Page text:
Also known as
Garlic Chives, Chinese Leek, Oriental Garlic, Asian Chives, Knoffel Grasuie (Afr.), Fragrant-flowered garlic
Chinesischer Lauch Allium tuberosum by Hajotthu (CC BY-SA 3.0)
This plant has a mild fragrance
More images of Chinese Chives
Chinese Chives Overview
Allium tuberosum is a bulbous perennial from the Amaryllidaceae family. Commonly known by the names Garlic Chives, Chinese Chives and Oriental Garlic, amongst others. Garlic Chives are easy to grow, spread easily and grow quickly. Garlic Chives stay green year-round in warmer areas, and in cold areas, leaves and stalks will completely die back and re-sprout in the spring. They can be grown as ornamental plants, culinary herbs, medicinal plants, and pest repellents. Chinese Chives have a taste similar to garlic. Flowers are starry and white, produced in clusters on vertical, unbranched stems.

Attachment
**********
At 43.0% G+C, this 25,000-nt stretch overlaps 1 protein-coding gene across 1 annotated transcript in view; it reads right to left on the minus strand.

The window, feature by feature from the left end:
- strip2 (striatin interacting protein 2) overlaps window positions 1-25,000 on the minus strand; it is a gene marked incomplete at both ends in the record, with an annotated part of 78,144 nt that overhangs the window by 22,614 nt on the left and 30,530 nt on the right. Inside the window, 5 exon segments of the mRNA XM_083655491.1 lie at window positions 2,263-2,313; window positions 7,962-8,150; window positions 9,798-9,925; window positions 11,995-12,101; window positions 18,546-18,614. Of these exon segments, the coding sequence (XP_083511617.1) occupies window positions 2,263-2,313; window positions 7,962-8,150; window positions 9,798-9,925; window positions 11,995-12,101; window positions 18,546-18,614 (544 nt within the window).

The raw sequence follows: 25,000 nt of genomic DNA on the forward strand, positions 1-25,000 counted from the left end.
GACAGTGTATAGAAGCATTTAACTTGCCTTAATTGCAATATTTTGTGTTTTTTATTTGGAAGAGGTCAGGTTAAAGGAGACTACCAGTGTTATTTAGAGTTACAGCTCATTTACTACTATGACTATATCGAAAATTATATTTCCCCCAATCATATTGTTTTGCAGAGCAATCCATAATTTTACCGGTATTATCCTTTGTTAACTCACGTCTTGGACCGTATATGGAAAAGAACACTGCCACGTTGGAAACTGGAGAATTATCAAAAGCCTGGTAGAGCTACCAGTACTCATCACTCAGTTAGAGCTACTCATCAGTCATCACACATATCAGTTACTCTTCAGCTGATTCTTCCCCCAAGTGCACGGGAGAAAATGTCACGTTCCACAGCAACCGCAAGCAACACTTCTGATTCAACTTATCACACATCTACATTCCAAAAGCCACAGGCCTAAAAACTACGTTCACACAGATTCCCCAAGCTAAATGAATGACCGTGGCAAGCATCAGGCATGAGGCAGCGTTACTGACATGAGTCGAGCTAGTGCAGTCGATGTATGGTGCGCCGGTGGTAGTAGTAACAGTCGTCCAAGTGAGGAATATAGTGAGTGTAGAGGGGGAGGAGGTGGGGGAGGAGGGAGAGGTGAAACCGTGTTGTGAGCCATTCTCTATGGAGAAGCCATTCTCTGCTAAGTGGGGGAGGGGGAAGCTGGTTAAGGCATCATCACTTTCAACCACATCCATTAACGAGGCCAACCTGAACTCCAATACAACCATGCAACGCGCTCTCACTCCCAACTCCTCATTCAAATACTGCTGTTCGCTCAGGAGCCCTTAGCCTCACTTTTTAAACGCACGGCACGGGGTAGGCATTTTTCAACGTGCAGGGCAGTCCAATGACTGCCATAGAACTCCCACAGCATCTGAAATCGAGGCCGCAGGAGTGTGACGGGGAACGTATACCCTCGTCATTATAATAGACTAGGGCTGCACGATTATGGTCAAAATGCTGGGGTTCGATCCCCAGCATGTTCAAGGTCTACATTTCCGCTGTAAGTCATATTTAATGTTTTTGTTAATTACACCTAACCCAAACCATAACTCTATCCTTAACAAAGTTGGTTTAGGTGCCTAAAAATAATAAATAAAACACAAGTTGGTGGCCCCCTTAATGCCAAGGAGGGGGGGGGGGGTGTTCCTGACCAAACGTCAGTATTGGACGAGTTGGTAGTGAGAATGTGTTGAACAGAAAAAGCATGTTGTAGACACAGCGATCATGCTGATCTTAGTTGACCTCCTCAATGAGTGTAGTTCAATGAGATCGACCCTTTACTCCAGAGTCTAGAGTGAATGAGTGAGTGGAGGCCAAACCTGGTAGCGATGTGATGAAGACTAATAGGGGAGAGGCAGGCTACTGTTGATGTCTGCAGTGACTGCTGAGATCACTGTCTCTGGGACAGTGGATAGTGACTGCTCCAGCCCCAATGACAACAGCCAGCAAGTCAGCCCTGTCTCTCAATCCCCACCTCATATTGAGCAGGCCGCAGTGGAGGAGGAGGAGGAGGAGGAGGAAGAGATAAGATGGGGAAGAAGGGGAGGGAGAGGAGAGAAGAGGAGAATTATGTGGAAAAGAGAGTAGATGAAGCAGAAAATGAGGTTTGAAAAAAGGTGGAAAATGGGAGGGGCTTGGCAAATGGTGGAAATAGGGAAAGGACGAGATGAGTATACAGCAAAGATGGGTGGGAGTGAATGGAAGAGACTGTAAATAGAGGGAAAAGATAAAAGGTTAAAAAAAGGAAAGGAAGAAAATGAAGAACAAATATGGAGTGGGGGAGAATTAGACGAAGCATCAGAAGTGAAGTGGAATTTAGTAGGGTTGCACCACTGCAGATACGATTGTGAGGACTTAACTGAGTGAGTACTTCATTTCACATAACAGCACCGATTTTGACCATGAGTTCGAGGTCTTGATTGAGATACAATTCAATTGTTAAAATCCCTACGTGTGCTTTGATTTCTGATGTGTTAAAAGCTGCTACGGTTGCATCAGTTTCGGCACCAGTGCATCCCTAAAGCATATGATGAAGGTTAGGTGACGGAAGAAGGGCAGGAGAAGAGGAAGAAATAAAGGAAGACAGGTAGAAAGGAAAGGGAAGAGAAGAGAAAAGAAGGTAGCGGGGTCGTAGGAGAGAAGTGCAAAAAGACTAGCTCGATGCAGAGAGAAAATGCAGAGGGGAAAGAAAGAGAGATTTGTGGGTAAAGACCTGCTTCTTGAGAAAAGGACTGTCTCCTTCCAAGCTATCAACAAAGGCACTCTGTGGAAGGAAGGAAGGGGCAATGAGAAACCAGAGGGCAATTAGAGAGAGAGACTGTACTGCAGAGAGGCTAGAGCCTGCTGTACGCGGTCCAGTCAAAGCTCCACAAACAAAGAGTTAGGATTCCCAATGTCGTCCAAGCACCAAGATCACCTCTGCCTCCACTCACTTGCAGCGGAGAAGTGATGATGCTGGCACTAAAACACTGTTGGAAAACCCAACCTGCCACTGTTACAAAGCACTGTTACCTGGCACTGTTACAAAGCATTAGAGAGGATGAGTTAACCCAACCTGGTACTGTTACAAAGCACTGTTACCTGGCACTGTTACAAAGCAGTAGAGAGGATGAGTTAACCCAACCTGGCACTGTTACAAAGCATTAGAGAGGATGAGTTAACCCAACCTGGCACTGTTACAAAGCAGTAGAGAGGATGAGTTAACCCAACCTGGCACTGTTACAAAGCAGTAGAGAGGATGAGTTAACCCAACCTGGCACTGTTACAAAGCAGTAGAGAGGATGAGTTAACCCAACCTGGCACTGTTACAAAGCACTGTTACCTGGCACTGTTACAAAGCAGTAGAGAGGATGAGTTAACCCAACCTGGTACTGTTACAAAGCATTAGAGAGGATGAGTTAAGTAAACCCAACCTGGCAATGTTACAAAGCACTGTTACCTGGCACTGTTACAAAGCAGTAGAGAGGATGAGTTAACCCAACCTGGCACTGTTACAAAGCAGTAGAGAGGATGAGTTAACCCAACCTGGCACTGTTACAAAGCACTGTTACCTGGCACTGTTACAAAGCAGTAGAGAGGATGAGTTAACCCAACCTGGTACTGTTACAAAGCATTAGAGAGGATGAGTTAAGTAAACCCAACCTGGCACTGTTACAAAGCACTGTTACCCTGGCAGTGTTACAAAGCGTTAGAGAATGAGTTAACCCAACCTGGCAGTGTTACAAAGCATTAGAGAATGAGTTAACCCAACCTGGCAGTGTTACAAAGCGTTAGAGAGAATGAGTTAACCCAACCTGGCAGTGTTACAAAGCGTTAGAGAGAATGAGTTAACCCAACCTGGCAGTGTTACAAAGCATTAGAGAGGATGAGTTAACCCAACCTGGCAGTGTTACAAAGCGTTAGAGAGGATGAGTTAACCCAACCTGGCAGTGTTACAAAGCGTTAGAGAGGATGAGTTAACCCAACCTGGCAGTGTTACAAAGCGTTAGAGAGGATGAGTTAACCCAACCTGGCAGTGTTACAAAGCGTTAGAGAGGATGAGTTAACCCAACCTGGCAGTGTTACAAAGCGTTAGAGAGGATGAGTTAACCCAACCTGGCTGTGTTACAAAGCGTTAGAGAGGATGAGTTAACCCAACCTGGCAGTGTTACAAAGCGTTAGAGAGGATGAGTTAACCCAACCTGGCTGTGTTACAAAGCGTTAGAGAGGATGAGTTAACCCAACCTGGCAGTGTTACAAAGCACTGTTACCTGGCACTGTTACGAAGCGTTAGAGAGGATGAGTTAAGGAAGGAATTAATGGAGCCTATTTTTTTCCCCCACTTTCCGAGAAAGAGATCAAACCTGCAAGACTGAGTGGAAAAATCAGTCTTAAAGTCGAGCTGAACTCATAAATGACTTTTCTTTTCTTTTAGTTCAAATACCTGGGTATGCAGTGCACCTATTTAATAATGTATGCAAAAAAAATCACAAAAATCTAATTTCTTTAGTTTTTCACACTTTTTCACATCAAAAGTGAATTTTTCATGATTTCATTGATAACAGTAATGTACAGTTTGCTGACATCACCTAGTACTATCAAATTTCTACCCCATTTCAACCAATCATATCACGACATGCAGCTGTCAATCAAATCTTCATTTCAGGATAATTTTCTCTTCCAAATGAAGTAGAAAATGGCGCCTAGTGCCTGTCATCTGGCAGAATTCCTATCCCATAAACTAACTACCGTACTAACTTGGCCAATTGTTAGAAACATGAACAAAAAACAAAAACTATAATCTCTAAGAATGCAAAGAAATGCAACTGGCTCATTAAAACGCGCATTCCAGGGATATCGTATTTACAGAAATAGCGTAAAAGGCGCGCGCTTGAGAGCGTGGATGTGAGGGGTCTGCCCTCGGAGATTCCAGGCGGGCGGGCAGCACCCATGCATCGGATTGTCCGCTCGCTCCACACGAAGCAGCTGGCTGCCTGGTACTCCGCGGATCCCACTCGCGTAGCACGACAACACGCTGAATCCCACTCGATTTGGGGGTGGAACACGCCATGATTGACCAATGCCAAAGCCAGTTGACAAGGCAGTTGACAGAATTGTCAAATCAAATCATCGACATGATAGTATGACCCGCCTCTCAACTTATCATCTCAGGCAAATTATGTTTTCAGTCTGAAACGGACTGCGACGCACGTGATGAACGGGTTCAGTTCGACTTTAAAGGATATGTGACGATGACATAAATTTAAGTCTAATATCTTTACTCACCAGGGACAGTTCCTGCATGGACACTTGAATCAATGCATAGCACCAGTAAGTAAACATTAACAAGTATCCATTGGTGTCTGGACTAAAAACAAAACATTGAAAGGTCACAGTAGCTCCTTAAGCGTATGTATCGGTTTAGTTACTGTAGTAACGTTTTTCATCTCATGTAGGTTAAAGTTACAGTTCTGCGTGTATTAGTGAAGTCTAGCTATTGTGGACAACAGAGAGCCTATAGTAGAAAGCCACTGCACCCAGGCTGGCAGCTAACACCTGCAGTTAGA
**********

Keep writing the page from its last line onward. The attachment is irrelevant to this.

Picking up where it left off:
Common problems with Chinese Chives
Deter most insects, including aphids, mosquitoes, carrot flies and tomato pests. Also useful against moles, mice, slugs, and weevils.
Chinese Chives Companion Plants
Bad companion for Alfalfa
How to harvest Chinese Chives
Cut the leaves with scissors starting with outer leaves, working inwards. Leave 5 cm of leaves remaining—bag seed heads to capture ripening seed.
How to propagate Chinese Chives
Sow indoors in Spring, transplant when they 10 cm high. Sow outdoors in early Summer, 0.5 cm deep and 15-30 cm apart. Germination takes 7-14 days.
Divide clumps yearly.
Special features of Chinese Chives
Attracts useful insects
The flowers attracts bees and butterflies.
Repels harmful insects
Repels aphids, mosquitoes, carrot flies and tomato pests.
Other uses of Chinese Chives
Ornamental. Culinary Herb. Medicinal. Moth repellant.
Roots, stems, leaves, bulbs, flowers, and seeds are edible